Los Angeles Mayor Eric Garcetti, who is testing the waters for a 2020 presidential run, unveiled the $20 million A Bridge Home plan in April.
The first shelter, housed in trailers near Olvera Street in downtown Los Angeles, opened Monday, Sept. 10.
Some 25 shelters are expected to be put up throughout the city, in all of the city’s 15 council districts, in the coming months.
Bridge housing, viewed as a linchpin to ongoing efforts to move homeless people off city streets, has the strong support of Los Angeles City Councilman Joe Buscaino who represents the Watts-to-Harbor 15th District. Several of his staff members participated in the vigil. He has proposed local shelters at 515 N. Beacon St., San Pedro, and 828 Eubank Ave. in Wilmington.
“There are two options,” said Branimir Kvartuc, Buscaino’s director of communications. “To leave people living on the streets or to house them.”
But opposition in both San Pedro and Wilmington has grown.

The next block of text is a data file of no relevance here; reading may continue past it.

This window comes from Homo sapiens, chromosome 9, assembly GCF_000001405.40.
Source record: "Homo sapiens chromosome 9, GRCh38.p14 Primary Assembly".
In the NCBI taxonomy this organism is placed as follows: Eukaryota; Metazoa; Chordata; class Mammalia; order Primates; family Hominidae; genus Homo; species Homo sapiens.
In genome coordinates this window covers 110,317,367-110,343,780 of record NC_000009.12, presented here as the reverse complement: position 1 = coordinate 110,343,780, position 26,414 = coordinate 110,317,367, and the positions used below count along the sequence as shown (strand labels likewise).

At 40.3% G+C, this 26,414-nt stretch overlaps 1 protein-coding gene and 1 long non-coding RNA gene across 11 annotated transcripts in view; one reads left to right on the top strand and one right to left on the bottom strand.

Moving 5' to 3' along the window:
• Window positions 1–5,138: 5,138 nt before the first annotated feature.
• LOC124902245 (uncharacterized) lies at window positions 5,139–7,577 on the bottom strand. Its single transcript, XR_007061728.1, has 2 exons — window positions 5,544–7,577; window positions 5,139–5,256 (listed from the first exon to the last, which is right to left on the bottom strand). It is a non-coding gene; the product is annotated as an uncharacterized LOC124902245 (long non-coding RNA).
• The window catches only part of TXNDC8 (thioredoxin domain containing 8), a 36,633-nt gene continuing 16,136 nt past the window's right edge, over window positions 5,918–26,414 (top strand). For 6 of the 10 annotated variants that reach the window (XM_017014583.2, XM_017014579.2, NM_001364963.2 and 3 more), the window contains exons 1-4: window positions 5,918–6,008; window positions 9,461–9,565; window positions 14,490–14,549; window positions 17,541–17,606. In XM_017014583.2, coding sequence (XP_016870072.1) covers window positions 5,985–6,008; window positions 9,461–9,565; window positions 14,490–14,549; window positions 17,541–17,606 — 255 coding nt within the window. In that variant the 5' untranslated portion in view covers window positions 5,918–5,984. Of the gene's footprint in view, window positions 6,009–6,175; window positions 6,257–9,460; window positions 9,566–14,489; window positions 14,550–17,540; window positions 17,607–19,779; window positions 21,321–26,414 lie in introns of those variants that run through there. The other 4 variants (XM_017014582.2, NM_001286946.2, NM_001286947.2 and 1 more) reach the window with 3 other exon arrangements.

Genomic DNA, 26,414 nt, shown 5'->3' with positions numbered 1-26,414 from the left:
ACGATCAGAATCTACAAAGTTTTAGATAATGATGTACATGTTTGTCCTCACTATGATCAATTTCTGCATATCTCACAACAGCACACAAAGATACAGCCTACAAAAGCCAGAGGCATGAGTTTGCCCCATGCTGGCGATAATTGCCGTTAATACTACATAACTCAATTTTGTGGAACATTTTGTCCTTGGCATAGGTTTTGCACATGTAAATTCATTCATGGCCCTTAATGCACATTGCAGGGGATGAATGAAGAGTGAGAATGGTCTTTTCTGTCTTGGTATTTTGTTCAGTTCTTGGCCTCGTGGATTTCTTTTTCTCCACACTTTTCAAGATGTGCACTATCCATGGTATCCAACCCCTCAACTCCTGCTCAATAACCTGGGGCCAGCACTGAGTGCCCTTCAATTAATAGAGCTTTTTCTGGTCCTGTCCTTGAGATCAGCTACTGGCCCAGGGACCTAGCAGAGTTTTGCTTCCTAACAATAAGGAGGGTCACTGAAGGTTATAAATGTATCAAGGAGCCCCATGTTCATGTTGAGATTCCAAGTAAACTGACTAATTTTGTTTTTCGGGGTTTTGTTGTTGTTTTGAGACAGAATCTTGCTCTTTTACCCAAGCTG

Critics argue that both sites are too close to businesses, homes, recreation facilities and tourism areas, and are pushing for an alternative site, specifically unused federal buildings on Terminal Island, an industrial expanse that lies between San Pedro and Long Beach and is largely used by the twin ports.
Shari Weaver, who heads up Harbor Interfaith Services’ Coordinated Entry System that does outreach to the homeless, was among those attending the vigil.
“I wish this was an issue we could address and satisfy everyone,” she said. “There is no perfect solution.”
When Charlena McFarland, 52, showed up to join the vigil, Weaver gave her a big hug. Her T-shirt read: “Thank you S.P. I’m in!”
After being homeless in San Pedro for four years, McFarland was finally placed in housing in January. She’d been homeless off and on, she said, but the last time was the hardest. “This time it was bad,” she said. She lived on sidewalks and parks in San Pedro during those years, “Just here and there,” she said.